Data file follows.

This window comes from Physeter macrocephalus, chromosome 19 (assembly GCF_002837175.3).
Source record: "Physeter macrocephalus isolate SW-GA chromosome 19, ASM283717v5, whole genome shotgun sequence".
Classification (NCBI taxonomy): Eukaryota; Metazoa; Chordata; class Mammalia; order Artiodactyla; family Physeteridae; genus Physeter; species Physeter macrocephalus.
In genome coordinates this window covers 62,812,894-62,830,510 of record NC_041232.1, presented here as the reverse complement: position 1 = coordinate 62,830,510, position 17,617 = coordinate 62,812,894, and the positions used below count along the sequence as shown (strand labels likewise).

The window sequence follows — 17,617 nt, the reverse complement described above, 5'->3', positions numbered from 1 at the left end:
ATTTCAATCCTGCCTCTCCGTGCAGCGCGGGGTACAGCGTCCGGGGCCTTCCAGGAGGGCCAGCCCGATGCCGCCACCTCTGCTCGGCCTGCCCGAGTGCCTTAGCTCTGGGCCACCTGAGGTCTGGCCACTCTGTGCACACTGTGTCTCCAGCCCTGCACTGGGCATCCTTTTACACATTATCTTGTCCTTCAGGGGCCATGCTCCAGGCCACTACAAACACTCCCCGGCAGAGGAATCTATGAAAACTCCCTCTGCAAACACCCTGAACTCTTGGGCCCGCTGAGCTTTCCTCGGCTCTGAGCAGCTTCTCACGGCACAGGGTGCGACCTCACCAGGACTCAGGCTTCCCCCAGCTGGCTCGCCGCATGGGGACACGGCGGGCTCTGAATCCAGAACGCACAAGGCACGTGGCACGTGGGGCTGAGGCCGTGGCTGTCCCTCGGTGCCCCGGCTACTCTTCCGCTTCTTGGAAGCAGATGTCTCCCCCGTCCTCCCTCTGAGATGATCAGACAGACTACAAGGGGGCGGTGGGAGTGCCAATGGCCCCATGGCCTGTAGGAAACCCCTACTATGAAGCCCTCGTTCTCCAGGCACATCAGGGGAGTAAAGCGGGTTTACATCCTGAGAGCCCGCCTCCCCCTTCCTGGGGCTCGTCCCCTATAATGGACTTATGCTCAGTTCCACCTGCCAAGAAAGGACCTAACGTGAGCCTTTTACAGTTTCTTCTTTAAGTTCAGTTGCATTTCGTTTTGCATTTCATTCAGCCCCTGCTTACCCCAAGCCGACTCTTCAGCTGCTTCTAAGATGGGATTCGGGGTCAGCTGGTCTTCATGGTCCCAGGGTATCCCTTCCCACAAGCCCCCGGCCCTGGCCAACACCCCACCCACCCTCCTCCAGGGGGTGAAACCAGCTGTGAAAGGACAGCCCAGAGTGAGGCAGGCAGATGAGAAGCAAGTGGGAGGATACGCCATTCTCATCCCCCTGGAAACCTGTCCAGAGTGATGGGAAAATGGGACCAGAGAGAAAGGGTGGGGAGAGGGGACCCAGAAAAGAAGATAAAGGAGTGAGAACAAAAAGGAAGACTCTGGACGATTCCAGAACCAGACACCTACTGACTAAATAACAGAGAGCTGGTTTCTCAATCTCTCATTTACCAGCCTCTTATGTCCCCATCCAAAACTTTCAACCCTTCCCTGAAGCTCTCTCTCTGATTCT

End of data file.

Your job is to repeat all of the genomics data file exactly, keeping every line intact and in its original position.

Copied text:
This window comes from Physeter macrocephalus, chromosome 19 (assembly GCF_002837175.3).
Source record: "Physeter macrocephalus isolate SW-GA chromosome 19, ASM283717v5, whole genome shotgun sequence".
Classification (NCBI taxonomy): Eukaryota; Metazoa; Chordata; class Mammalia; order Artiodactyla; family Physeteridae; genus Physeter; species Physeter macrocephalus.
In genome coordinates this window covers 62,812,894-62,830,510 of record NC_041232.1, presented here as the reverse complement: position 1 = coordinate 62,830,510, position 17,617 = coordinate 62,812,894, and the positions used below count along the sequence as shown (strand labels likewise).

The window sequence follows — 17,617 nt, the reverse complement described above, 5'->3', positions numbered from 1 at the left end:
ATTTCAATCCTGCCTCTCCGTGCAGCGCGGGGTACAGCGTCCGGGGCCTTCCAGGAGGGCCAGCCCGATGCCGCCACCTCTGCTCGGCCTGCCCGAGTGCCTTAGCTCTGGGCCACCTGAGGTCTGGCCACTCTGTGCACACTGTGTCTCCAGCCCTGCACTGGGCATCCTTTTACACATTATCTTGTCCTTCAGGGGCCATGCTCCAGGCCACTACAAACACTCCCCGGCAGAGGAATCTATGAAAACTCCCTCTGCAAACACCCTGAACTCTTGGGCCCGCTGAGCTTTCCTCGGCTCTGAGCAGCTTCTCACGGCACAGGGTGCGACCTCACCAGGACTCAGGCTTCCCCCAGCTGGCTCGCCGCATGGGGACACGGCGGGCTCTGAATCCAGAACGCACAAGGCACGTGGCACGTGGGGCTGAGGCCGTGGCTGTCCCTCGGTGCCCCGGCTACTCTTCCGCTTCTTGGAAGCAGATGTCTCCCCCGTCCTCCCTCTGAGATGATCAGACAGACTACAAGGGGGCGGTGGGAGTGCCAATGGCCCCATGGCCTGTAGGAAACCCCTACTATGAAGCCCTCGTTCTCCAGGCACATCAGGGGAGTAAAGCGGGTTTACATCCTGAGAGCCCGCCTCCCCCTTCCTGGGGCTCGTCCCCTATAATGGACTTATGCTCAGTTCCACCTGCCAAGAAAGGACCTAACGTGAGCCTTTTACAGTTTCTTCTTTAAGTTCAGTTGCATTTCGTTTTGCATTTCATTCAGCCCCTGCTTACCCCAAGCCGACTCTTCAGCTGCTTCTAAGATGGGATTCGGGGTCAGCTGGTCTTCATGGTCCCAGGGTATCCCTTCCCACAAGCCCCCGGCCCTGGCCAACACCCCACCCACCCTCCTCCAGGGGGTGAAACCAGCTGTGAAAGGACAGCCCAGAGTGAGGCAGGCAGATGAGAAGCAAGTGGGAGGATACGCCATTCTCATCCCCCTGGAAACCTGTCCAGAGTGATGGGAAAATGGGACCAGAGAGAAAGGGTGGGGAGAGGGGACCCAGAAAAGAAGATAAAGGAGTGAGAACAAAAAGGAAGACTCTGGACGATTCCAGAACCAGACACCTACTGACTAAATAACAGAGAGCTGGTTTCTCAATCTCTCATTTACCAGCCTCTTATGTCCCCATCCAAAACTTTCAACCCTTCCCTGAAGCTCTCTCTCTGATTCT